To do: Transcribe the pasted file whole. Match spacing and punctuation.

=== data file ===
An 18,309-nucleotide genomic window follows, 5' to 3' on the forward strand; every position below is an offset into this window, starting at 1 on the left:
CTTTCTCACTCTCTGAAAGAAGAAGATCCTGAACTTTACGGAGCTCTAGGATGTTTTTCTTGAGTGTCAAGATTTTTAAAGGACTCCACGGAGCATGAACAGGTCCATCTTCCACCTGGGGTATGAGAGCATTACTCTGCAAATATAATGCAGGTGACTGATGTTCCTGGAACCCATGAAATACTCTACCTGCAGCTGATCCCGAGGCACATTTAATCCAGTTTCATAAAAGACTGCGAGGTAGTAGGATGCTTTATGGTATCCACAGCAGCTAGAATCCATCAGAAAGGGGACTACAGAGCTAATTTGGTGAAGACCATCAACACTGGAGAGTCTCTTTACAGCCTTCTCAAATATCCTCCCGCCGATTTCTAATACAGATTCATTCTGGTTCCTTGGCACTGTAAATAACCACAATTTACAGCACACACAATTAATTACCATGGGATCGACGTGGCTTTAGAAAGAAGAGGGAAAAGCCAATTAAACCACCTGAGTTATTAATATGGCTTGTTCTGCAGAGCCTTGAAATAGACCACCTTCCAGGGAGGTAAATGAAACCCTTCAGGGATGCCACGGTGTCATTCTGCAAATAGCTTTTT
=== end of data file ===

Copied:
An 18,309-nucleotide genomic window follows, 5' to 3' on the forward strand; every position below is an offset into this window, starting at 1 on the left:
CTTTCTCACTCTCTGAAAGAAGAAGATCCTGAACTTTACGGAGCTCTAGGATGTTTTTCTTGAGTGTCAAGATTTTTAAAGGACTCCACGGAGCATGAACAGGTCCATCTTCCACCTGGGGTATGAGAGCATTACTCTGCAAATATAATGCAGGTGACTGATGTTCCTGGAACCCATGAAATACTCTACCTGCAGCTGATCCCGAGGCACATTTAATCCAGTTTCATAAAAGACTGCGAGGTAGTAGGATGCTTTATGGTATCCACAGCAGCTAGAATCCATCAGAAAGGGGACTACAGAGCTAATTTGGTGAAGACCATCAACACTGGAGAGTCTCTTTACAGCCTTCTCAAATATCCTCCCGCCGATTTCTAATACAGATTCATTCTGGTTCCTTGGCACTGTAAATAACCACAATTTACAGCACACACAATTAATTACCATGGGATCGACGTGGCTTTAGAAAGAAGAGGGAAAAGCCAATTAAACCACCTGAGTTATTAATATGGCTTGTTCTGCAGAGCCTTGAAATAGACCACCTTCCAGGGAGGTAAATGAAACCCTTCAGGGATGCCACGGTGTCATTCTGCAAATAGCTTTTT